CRITICISM.-Had we the sagacity of a Bentley, or the brilliancy of that great Northern constel. lation, yclept the Edinburgh Review, (which, for the roughness of its grasp, may well be likened unto the Ursa Major,) we should, notwithstanding, direct our critical touchstone, rather to the discovery and display of beauties, than to the detec. tion and exhibition of faults. Though we by po means concede to the assertion of Voltaire, who, with his characteristical spleen, used to assert that “ Reviewers attacked every day that which

was best, and praised that which was worst; "and converted the noble profession of letters 'into a trade as base and despicable as them

selves;” yet we cannot but consider them, as sometimes exercising their assumed power with more severity, and less impartiality, than become a bench of English Judges ; and would, consequently, willingly avoid any approximation to such unconstitutional tyranny. We promise indeed to

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our patrons, that our observations on the works of others shall be always characterized by that spirit of lenity, which we should wish others to exercise on our own, were they of sufficient importance to be arraigned at the bar of criticism; and that, in delivering these our remarks, we shall ever feel that we are handling a matter of the greatest delicacy; a matter that involves “the food and “raiment,” and (to some happy few) what is still dearer than both food and raiment, the literary fame of those who cater for the intellectual appetite of the public.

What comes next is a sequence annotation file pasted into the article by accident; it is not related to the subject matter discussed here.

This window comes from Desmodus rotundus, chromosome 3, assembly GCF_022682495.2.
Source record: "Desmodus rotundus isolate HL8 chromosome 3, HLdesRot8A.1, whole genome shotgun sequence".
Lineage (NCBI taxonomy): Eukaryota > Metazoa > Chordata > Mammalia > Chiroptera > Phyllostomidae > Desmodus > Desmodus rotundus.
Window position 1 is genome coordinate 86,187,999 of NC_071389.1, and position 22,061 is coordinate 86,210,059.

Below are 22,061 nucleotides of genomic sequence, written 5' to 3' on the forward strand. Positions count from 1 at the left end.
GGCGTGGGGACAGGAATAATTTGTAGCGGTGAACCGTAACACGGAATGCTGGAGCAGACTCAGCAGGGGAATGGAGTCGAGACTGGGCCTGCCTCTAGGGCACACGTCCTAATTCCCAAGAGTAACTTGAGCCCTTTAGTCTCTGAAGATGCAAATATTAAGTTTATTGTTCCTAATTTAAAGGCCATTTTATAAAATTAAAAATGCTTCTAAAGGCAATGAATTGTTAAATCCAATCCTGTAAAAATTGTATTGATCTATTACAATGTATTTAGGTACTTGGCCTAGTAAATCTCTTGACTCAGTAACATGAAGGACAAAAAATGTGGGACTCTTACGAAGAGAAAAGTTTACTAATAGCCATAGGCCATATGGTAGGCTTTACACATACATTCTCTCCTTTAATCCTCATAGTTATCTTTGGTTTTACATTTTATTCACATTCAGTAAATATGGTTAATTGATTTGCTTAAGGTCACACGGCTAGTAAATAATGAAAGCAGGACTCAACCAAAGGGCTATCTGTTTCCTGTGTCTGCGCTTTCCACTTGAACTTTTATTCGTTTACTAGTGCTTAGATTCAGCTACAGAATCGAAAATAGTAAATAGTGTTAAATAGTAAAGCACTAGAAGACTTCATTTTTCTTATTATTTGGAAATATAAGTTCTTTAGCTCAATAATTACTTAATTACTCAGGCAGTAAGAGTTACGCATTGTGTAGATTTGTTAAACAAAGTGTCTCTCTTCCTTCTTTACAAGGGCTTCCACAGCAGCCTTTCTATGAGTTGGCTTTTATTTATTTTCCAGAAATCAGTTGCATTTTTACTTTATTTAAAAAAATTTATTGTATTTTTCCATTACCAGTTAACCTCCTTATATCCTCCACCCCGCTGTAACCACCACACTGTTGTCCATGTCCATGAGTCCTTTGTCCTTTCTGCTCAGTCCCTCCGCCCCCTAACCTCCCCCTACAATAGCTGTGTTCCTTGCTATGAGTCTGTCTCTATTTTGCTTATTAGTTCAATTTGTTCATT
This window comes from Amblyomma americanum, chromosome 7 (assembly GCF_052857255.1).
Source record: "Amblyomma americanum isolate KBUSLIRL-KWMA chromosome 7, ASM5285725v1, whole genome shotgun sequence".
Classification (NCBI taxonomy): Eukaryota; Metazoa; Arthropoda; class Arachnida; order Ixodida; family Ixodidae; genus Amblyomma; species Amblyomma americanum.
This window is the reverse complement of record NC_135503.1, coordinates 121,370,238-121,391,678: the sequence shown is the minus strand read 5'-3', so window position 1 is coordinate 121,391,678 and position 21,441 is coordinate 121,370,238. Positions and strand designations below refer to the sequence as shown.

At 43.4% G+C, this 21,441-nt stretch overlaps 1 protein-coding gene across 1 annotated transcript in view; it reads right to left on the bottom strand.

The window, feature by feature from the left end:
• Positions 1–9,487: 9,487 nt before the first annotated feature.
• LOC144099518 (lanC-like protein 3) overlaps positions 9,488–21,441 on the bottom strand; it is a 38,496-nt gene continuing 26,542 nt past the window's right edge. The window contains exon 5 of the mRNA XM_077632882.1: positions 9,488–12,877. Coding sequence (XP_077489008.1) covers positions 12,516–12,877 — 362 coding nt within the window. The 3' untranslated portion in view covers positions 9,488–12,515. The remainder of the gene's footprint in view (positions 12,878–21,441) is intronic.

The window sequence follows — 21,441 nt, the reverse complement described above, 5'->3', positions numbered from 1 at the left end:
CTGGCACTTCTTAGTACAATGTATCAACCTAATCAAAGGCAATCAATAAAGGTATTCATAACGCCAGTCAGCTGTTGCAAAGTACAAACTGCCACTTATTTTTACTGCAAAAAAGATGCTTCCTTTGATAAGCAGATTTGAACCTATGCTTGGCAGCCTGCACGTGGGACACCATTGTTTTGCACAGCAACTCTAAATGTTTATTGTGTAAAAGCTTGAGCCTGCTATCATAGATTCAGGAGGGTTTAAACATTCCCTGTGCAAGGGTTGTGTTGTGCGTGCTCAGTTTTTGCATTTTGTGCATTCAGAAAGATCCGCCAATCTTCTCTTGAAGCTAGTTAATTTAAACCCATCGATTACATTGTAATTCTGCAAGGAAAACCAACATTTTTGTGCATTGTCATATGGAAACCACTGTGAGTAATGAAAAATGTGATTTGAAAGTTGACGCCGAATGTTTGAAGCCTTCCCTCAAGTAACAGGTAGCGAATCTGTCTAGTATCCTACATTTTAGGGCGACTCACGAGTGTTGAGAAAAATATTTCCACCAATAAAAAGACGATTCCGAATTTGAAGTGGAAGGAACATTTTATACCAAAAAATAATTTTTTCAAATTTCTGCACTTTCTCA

Poetry.--Popular as the Muses are among uș in the present day, we should deem it our duty, were it not our inclination, to offer occasional sacrifices on their altar; and, ever and anon, to adorn our pages with the flowers of Parnassus. We would not, however, wish to propitiate the genius of modern inspiration: norsuffer our imagination to wander into the darkness visible,” and “ palpable obscure,” of modern song. For to say the truth, the opinion we entertain of too many of our contemporary brother bards is somewhat low; nor can we help considering them in the light of sponges, filled wiih dirty water; which, squeczed by the rough hand of necessity, or the gentler pressure of vanity, pour out their streams vapid and foul; either neutralized by mock sentiment